It hardly matter if June 30 is longer by one “second” but NASA explains that the day will be officially longer as a “leap” second will be added to it.
Daniel MacMillan of NASA’s Goddard Space Flight Center in Greenbelt, Maryland attributes it to the eart’s rotation whch is gradually slowing down a bit thus adding leap seconds. “Earth’s rotation is gradually slowing down a bit, so leap seconds are a way to account for that,” he said.
Otherwise, usually a day has 86,400 seconds and it takes eons to make a significant change in the day and night times on Earth. The Coordinated Universal Time, or UTC or “atomic time” will add one second due to extremely predictable electromagnetic transitions in atoms of cesium. These transitions are based on the cesium clock that is accurate to even one second in 1,400,000 years, said NASA scientist McMillan.
The mean solar day or the average length of a day, based on how long it takes Earth to rotate is about 86,400.002 seconds long, slowing down Earth’s rotation, due to braking force caused by the gravitational tug of war between Earth, the moon and the sun. NASA scientists estimate that the mean solar day hasn’t been 86,400 seconds long since the year 1820 or so, thus pointing out clearly a slowing down of Earth’s rotation.
Though the difference at 2 milliseconds is hardly noticeable, it is repeated daily throughout the year, then it adds up to a second. However, this is due to mean average and not impacting the the length of each day’s variation.
The variation in a day time varies due to several factors including seasonal and daily weather variations, dynamics of the Earth’s inner core, variations in the atmosphere and oceans, groundwater, and ice storage, and oceanic and atmospheric tides, explains McMillan.
Even atmospheric variations due to El Niño can slow down Earth’s rotation, increasing the length of day by 1 millisecond, or a thousandth of a second.
Scientists monitor how long it takes Earth to complete a full rotation using an extremely precise technique called Very Long Baseline Interferometry (VLBI), with a worldwide network of stations, with Goddard providing essential coordination the data collected.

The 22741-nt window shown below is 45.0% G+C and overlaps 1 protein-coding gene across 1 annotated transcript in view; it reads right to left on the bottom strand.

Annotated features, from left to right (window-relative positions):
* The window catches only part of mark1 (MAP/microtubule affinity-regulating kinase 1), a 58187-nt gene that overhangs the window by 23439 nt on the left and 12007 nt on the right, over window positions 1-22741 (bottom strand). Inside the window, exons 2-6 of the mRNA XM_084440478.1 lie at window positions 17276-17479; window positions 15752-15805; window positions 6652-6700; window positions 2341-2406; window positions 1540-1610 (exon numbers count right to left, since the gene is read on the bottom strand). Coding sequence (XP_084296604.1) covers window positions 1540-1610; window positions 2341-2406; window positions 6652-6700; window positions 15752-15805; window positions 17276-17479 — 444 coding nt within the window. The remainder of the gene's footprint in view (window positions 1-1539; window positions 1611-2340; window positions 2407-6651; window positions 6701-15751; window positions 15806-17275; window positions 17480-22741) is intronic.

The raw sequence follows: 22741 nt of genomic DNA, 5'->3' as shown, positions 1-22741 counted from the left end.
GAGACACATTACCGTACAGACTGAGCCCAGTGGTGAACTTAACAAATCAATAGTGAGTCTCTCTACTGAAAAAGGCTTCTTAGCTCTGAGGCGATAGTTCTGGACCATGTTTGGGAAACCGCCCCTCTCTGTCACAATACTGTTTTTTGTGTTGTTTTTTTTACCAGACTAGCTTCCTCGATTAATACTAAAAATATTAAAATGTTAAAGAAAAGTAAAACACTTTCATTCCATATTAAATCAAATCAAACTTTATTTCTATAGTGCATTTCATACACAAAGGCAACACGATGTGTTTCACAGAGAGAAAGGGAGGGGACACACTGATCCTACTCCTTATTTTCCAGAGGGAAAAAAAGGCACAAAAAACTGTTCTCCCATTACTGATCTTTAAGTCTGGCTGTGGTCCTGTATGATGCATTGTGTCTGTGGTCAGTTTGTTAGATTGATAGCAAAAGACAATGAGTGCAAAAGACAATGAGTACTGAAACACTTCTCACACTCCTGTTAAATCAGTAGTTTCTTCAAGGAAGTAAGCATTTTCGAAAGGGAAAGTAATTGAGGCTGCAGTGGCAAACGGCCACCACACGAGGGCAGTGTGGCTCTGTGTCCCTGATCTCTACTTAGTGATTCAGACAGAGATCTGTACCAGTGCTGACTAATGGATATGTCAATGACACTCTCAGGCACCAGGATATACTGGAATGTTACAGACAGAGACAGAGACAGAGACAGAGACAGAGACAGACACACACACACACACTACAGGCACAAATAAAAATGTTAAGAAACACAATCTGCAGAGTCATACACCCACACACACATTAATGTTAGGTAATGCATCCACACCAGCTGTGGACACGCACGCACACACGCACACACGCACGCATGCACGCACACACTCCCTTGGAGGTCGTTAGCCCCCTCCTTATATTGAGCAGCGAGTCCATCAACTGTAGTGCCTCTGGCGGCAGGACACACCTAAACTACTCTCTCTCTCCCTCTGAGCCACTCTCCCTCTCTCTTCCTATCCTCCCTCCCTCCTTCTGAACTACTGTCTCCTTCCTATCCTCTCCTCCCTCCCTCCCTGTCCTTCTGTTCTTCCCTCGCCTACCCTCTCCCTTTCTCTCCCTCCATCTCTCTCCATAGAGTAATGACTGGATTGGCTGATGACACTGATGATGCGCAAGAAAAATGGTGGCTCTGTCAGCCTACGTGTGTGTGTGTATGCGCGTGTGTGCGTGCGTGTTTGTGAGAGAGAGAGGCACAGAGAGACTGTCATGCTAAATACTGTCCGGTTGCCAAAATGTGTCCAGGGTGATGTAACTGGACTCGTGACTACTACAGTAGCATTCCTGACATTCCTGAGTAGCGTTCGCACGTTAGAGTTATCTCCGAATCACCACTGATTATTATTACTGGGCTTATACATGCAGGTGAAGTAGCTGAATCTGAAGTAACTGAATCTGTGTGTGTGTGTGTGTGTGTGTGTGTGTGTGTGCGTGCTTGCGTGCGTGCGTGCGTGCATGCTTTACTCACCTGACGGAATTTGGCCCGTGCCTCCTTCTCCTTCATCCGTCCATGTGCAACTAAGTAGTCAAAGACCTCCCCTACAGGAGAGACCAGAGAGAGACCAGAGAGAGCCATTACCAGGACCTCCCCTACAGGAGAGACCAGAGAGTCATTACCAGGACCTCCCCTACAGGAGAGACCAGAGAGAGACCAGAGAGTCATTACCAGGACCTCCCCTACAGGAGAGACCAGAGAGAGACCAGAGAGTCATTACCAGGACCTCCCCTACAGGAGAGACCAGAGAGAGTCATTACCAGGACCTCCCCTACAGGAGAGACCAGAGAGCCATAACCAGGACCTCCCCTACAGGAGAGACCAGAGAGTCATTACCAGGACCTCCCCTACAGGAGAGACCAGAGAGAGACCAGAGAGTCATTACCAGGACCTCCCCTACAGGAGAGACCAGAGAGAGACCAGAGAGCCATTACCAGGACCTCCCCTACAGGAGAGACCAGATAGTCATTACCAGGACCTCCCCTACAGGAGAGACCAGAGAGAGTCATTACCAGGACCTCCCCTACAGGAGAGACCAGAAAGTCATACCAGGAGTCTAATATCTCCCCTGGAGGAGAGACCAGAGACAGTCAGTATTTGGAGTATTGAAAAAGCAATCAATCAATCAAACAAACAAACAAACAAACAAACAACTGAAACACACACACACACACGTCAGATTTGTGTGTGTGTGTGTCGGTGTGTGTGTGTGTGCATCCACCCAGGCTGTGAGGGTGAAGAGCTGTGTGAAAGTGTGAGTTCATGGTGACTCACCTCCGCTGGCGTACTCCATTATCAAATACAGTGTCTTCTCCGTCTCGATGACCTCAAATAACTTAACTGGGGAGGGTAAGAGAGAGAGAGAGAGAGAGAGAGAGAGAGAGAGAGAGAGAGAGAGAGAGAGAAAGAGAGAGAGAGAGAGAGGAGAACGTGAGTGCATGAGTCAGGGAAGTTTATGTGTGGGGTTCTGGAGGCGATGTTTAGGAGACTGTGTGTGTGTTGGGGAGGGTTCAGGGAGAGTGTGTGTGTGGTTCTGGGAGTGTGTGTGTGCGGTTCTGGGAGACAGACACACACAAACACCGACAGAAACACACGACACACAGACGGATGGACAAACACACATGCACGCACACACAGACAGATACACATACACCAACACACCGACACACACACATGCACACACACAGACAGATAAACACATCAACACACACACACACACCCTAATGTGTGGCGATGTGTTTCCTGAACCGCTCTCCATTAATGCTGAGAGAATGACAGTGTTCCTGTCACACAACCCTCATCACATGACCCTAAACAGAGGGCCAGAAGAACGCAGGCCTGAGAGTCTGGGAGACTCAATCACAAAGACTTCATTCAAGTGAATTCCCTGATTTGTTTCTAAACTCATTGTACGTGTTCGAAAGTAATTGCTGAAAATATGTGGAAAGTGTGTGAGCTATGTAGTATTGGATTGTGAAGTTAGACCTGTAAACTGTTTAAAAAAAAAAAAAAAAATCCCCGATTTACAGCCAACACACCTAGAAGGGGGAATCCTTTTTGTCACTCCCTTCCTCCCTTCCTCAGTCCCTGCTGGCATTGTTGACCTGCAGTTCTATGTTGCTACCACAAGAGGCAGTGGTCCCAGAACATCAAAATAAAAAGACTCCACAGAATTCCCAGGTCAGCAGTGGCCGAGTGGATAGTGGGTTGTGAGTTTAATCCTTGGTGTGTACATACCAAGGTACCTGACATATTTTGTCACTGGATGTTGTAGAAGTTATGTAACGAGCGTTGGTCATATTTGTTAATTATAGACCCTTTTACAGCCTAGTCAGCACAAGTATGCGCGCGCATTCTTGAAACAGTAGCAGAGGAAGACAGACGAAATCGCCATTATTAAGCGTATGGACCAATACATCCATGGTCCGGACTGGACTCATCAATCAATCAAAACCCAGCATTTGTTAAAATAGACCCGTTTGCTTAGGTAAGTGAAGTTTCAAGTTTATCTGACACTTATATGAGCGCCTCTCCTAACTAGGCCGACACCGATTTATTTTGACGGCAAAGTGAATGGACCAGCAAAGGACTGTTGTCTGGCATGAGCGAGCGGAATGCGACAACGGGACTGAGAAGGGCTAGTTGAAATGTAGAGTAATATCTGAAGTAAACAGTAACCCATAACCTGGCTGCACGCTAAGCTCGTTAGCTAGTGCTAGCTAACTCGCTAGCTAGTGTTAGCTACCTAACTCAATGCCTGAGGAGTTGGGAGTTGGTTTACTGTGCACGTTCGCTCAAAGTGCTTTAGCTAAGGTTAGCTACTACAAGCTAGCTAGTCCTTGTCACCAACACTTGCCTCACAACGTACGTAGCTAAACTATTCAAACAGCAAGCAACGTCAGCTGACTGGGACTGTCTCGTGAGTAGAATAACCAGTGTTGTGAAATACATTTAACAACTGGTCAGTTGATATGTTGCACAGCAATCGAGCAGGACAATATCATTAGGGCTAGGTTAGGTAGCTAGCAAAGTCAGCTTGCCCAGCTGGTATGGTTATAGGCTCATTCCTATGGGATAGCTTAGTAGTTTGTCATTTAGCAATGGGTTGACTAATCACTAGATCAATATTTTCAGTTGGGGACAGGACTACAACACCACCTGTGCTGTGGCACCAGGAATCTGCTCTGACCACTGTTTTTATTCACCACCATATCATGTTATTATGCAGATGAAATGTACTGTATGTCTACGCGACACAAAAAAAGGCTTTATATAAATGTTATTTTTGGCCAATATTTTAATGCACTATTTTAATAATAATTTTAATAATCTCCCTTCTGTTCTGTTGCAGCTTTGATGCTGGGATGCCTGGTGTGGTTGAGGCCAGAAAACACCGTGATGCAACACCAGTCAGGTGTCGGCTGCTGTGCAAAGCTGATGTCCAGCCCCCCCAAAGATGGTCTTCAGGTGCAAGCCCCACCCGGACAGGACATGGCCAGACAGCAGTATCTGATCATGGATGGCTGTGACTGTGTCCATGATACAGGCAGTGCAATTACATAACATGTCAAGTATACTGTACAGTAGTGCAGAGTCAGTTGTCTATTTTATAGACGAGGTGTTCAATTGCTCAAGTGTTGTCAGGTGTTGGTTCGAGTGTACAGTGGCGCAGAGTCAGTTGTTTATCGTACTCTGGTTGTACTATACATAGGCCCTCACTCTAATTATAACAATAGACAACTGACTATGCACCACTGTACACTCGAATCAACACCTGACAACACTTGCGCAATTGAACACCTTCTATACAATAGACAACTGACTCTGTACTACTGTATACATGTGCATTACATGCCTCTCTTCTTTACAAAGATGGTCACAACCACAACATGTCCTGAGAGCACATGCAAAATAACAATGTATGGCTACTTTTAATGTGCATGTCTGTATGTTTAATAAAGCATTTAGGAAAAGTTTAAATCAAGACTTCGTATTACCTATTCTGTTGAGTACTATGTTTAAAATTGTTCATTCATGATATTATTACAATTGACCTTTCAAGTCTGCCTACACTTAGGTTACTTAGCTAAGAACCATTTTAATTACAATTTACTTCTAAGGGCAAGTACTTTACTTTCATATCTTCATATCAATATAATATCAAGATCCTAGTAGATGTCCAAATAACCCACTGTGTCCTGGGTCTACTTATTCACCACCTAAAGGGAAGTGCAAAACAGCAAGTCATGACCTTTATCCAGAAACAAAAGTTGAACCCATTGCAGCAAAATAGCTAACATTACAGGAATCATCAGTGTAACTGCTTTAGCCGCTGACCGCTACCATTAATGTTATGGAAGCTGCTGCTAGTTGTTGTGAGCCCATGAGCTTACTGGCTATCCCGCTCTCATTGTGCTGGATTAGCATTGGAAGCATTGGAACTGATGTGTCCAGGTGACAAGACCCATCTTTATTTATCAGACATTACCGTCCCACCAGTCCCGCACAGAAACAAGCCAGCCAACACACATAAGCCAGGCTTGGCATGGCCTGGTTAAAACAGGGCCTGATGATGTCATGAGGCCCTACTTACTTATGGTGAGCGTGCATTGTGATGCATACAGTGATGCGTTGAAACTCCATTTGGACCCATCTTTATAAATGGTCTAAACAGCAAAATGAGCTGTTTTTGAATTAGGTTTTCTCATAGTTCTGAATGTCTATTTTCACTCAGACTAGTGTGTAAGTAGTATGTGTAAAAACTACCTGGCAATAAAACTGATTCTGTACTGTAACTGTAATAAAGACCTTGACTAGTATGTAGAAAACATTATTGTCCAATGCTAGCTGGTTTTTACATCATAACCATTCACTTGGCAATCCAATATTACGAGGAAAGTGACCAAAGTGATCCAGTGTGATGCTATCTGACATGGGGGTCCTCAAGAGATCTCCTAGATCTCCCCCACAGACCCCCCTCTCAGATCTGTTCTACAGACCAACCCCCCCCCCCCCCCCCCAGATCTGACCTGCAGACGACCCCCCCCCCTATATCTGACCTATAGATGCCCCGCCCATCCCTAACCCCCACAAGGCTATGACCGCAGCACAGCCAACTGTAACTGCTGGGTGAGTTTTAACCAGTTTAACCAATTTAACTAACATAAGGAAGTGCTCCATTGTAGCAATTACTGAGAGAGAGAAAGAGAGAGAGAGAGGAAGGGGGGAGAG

Usually, a leap second is added either on June 30 or December 31. Normally, the clock would move from 23:59:59 to 00:00:00 the next day. But with the leap second on June 30, UTC will move from 23:59:59 to 23:59:60, and then to 00:00:00 on July 1. The systems are turned off for one second to make the switch.
In modern computers, previous leap seconds have generated some calls to abandon them altogether as the the need to add a leap second cannot be anticipated in advance.
“In the short term, leap seconds are not as predictable as everyone would like,” said Chopo Ma, a geophysicist at Goddard and a member of the directing board of the International Earth Rotation and Reference Systems Service. “The modeling of the Earth predicts that more and more leap seconds will be called for in the long-term, but we can’t say that one will be needed every year.”
From 1972, when leap seconds were first implemented, through 1999, leap seconds were added at a rate averaging close to one per year. Since then, leap seconds have become less frequent. This June’s leap second will be only the fourth to be added since 2000.
“The next-generation system is designed to meet the needs of the most demanding scientific applications now and in the near future,” says Goddard’s Stephen Merkowitz, the Space Geodesy Project manager.
Despite proposals to abolish the leap second, no decision has been made by the International Telecommunication Union, a specialized agency of the United Nations that addresses issues in information and communication technologies, explains Elizabeth Zubritsky of NASA’s Goddard Space Flight Center.